Systemic chemotherapy with standard agents has a poor response rate and should only be offered in the context of trials of novel agents.

 Hormonal therapy with Tamoxifen has shown no survival benefit in controlled trials. [3]

 New drug therapies that reduce blood vessel growth (angiogenesis) in tumours have been used to some beneficial effect in advanced HCC.  Sorafenib (Nexavar, Bayer HealthCare Pharmaceuticals–Onyx Pharmaceuticals) is a newer drug that has been shown to improve survival or time to radiological progression by approximately 3 months, but the drug is not readily available in the UK and is under trial / awaiting further approval. [7]

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Interventional radiological (IR) treatment

There are three main IR treatment options:-.

Transarterial chemoembolisation (TACE)

Selective Internal Radiation Therapy (SIRT)

Percutaneous Ablation Techniques / Radiofrequency ablation (RFA)

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Transarterial chemoembolisation (TACE)

Embolization is a minimally invasive treatment that occludes, or blocks, one or more blood vessels or vascular channels in the body.  In a catheter embolization procedure, medications or synthetic materials called embolic agents are placed through a catheter into a blood vessel to prevent blood flow to the area.

The term “chemoembolisation” refers to the delivery of chemotherapeutic agents with concurrent embolization. Chemo-embolization involves a localized intra-arterial infusion of chemotherapy, emulsified in oil, and combined with a type of embolic material. Transcatheter arterial chemoembolization (TACE) is intended to deliver a highly concentrated dose of chemotherapy to tumour cells, prolonging the contact time between the chemotherapy agents and the cancer cells, and minimizing toxic effects to the rest of the body.

 Achieving high, localized concentrations of chemotherapeutic agents within a tumour is the main goal of TACE. The combination of highly concentrated chemotherapy and reducing the blood supply to the tumour is likely to be synergistic in achieving a tumour response. The advantage of chemoembolization over systemic chemotherapy is the achievement of greater concentrations of anti-tumour agents within the tumour. It has been reported that the concentration of chemotherapy within tumour tissue can be up to 100 times higher following chemoembolization than following systemic chemotherapy.[8, 9]   Reduced blood flow to the tumour bed prevents washout of the chemotherapeutic agents, [10] resulting in an even greater retention of chemo-therapeutic agents.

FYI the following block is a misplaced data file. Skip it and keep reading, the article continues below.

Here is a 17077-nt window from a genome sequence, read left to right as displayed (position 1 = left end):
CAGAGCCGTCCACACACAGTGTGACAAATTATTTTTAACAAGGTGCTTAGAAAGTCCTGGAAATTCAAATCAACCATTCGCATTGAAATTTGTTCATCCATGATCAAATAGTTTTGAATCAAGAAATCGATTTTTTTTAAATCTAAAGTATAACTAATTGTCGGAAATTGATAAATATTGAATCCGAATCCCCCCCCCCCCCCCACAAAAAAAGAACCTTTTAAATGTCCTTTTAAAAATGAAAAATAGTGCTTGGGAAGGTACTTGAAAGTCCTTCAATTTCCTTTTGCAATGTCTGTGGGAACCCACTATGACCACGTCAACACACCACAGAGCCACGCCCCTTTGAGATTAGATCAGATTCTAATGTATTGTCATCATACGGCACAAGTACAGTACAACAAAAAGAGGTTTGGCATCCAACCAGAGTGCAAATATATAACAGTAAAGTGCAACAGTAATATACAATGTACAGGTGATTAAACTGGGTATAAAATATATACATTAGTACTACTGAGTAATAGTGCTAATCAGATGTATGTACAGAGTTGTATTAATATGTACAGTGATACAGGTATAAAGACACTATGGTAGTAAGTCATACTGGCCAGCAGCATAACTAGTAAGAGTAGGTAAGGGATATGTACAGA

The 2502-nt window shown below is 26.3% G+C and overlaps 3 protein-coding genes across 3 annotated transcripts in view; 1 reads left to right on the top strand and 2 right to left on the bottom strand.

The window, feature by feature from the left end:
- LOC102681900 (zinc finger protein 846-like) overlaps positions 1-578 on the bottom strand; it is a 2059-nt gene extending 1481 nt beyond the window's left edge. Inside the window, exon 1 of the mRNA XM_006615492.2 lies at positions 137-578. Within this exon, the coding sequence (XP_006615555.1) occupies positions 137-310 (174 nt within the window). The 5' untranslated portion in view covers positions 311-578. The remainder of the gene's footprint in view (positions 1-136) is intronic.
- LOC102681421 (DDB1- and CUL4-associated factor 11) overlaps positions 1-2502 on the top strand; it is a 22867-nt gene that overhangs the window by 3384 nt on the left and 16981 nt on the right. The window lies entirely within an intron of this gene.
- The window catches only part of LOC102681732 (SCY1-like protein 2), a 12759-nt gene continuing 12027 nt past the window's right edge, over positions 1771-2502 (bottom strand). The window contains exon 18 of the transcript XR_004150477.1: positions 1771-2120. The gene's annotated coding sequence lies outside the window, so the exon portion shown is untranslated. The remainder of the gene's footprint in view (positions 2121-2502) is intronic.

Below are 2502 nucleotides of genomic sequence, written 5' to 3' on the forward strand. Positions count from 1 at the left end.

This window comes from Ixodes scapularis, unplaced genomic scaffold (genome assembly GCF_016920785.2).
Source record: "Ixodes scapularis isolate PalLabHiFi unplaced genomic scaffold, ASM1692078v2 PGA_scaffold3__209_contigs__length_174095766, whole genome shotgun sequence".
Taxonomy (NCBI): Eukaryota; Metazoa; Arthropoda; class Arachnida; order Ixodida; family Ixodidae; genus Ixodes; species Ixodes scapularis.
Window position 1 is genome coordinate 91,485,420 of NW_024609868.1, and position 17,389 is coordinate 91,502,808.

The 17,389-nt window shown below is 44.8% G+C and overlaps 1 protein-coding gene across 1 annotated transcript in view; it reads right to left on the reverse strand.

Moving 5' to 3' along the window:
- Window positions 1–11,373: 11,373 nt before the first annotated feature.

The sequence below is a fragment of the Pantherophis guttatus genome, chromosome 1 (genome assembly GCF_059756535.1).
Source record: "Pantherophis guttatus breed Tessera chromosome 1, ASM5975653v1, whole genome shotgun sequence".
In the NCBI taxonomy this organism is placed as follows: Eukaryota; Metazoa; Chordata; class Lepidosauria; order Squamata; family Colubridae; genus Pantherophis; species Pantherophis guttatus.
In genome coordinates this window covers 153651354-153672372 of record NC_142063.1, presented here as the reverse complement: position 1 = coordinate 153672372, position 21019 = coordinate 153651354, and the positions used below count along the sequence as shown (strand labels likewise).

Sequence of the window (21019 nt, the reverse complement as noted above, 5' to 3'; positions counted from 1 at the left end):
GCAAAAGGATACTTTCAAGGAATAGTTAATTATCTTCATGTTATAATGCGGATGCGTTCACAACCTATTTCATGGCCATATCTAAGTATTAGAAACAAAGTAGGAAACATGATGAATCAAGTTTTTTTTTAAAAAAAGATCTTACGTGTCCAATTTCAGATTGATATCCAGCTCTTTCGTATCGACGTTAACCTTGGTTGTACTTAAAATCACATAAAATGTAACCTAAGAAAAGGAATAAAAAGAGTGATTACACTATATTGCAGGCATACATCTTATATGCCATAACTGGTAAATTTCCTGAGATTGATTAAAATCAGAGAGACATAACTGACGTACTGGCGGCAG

History of TACE

First pioneered in the 1970’s, TACE followed after the observation that agents delivered via the hepatic artery, are preferentially taken up by hepatic tumours, whereas normal liver tissue is supplied by the portal venous supply.  The liver’s unique dual blood supply (approximately 2/3rd is via portal veins and 1/3rd via the hepatic artery) allows the delivery of treatment and eventually embolisation via the hepatic artery without compromising blood supply to the unaffected liver. 

It was over 10 years after the initial development of TACE, that lipiodol (an iodinated contrast agent derived from poppy-seed oil) was found to have a preferential affinity for hepatocellular carcinoma and colorectal metastases and could act as a “delivery system” for chemotherapeutic agents.

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Selective Internal Radiation Therapy (SIRT)

What is SIRT?

Both HCC and colorectal metastases are sensitive to radiation therapy (radiotherapy) but the side effects incurred from external beam radiotherapy are generally too high to tolerate.  SIRT is the process of intra-arterial injection of millions of microspheres each approximately 35 microns (one-third the diameter of a strand of hair), which are bonded to yttrium-90 (Y-90), a radioactive pure beta emitter with a physical half-life of about two-and-a-half days. The microspheres become trapped in the tumour's blood supply, where they destroy the tumour by reducing blood flow and induce local radiation damage to the cellular DNA of the liver lesion. The radiation is contained within the patient's body, and is continually delivered over approximately two weeks, at which point the microspheres are no longer radioactive.

The spheres are delivered in a similar fashion to TACE via the femoral artery to the hepatic arteries and their branches. 

Healthy liver tissue receives most of its blood supply via the portal vein, whilst liver tumours gain the majority of their blood supply from the hepatic artery. Therefore catheterization of the hepatic artery permits the selective targeting of therapeutic material to the tumour.

Technique of SIRT – What to expect in hospital

Unlike chemotherapy, which is administered in repetitive cycles, SIRT is typically given to the patient in one treatment dose (or two doses if each liver lobe is to be treated separately) and patients are normally discharged within 24 hours.

The technique of embolisation is important to prevent reflux of SIRT spheres to the stomach, duodenum and pancreas, which can result in radiation injury to the bowel and ulceration.  Vessels that potentially supply these organs, originating from the liver are blocked with metal coils.